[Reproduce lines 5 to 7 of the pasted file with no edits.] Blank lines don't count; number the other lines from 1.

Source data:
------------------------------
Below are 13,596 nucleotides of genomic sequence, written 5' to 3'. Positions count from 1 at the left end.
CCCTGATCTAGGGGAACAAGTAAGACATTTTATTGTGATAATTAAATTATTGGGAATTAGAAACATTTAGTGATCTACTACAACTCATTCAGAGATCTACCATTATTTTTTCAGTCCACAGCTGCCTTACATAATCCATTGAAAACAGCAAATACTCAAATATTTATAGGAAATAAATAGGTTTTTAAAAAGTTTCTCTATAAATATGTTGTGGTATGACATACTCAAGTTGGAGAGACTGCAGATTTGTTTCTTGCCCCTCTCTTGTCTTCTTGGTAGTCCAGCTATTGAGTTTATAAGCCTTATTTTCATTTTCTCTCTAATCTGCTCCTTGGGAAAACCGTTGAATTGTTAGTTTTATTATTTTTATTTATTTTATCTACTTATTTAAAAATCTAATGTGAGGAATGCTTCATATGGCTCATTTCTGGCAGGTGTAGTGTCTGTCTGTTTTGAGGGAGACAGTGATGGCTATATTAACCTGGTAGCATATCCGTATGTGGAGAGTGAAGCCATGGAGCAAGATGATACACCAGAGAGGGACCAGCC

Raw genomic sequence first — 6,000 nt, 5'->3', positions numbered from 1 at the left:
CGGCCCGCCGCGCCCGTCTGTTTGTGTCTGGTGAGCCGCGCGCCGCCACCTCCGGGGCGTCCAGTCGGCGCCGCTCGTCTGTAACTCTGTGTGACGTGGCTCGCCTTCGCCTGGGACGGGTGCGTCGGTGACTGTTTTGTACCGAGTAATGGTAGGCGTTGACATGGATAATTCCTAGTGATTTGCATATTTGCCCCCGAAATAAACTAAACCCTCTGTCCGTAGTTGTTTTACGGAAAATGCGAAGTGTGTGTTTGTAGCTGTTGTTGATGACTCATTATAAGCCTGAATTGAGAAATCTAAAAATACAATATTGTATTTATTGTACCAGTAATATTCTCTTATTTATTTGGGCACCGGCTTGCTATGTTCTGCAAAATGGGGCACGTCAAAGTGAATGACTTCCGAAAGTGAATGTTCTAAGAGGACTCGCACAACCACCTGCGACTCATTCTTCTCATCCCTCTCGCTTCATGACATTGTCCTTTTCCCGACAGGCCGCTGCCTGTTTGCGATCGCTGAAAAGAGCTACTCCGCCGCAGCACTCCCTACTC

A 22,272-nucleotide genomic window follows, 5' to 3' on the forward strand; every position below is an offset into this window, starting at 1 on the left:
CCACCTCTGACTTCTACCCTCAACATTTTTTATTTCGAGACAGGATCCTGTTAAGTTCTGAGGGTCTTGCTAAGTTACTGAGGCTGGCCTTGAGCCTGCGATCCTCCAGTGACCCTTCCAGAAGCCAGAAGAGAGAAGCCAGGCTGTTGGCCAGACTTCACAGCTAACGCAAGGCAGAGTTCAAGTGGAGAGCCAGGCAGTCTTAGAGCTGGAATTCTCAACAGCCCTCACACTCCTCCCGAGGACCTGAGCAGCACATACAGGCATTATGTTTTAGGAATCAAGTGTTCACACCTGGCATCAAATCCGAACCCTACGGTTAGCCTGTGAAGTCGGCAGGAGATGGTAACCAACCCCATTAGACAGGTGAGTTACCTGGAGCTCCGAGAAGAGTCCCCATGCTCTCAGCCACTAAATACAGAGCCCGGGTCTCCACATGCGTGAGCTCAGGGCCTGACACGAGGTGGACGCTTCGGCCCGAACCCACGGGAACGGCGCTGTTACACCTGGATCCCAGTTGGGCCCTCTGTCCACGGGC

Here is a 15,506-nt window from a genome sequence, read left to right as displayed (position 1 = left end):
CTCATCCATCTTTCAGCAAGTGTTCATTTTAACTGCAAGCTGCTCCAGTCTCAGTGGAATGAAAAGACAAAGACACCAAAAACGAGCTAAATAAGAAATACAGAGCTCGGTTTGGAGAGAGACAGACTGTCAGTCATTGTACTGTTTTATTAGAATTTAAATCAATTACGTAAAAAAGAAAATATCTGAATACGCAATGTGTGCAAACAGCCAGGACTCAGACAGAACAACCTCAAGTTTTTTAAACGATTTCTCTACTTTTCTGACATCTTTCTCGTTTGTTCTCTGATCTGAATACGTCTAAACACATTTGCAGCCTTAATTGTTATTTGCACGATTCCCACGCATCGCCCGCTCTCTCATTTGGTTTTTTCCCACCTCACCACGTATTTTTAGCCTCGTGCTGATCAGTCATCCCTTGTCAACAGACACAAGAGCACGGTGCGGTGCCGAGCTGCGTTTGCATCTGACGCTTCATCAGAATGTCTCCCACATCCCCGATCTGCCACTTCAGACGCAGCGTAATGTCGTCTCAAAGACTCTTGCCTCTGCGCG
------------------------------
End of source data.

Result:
A 22,272-nucleotide genomic window follows, 5' to 3' on the forward strand; every position below is an offset into this window, starting at 1 on the left:
CCACCTCTGACTTCTACCCTCAACATTTTTTATTTCGAGACAGGATCCTGTTAAGTTCTGAGGGTCTTGCTAAGTTACTGAGGCTGGCCTTGAGCCTGCGATCCTCCAGTGACCCTTCCAGAAGCCAGAAGAGAGAAGCCAGGCTGTTGGCCAGACTTCACAGCTAACGCAAGGCAGAGTTCAAGTGGAGAGCCAGGCAGTCTTAGAGCTGGAATTCTCAACAGCCCTCACACTCCTCCCGAGGACCTGAGCAGCACATACAGGCATTATGTTTTAGGAATCAAGTGTTCACACCTGGCATCAAATCCGAACCCTACGGTTAGCCTGTGAAGTCGGCAGGAGATGGTAACCAACCCCATTAGACAGGTGAGTTACCTGGAGCTCCGAGAAGAGTCCCCATGCTCTCAGCCACTAAATACAGAGCCCGGGTCTCCACATGCGTGAGCTCAGGGCCTGACACGAGGTGGACGCTTCGGCCCGAACCCACGGGAACGGCGCTGTTACACCTGGATCCCAGTTGGGCCCTCTGTCCACGGGC

Here is a 15,506-nt window from a genome sequence, read left to right as displayed (position 1 = left end):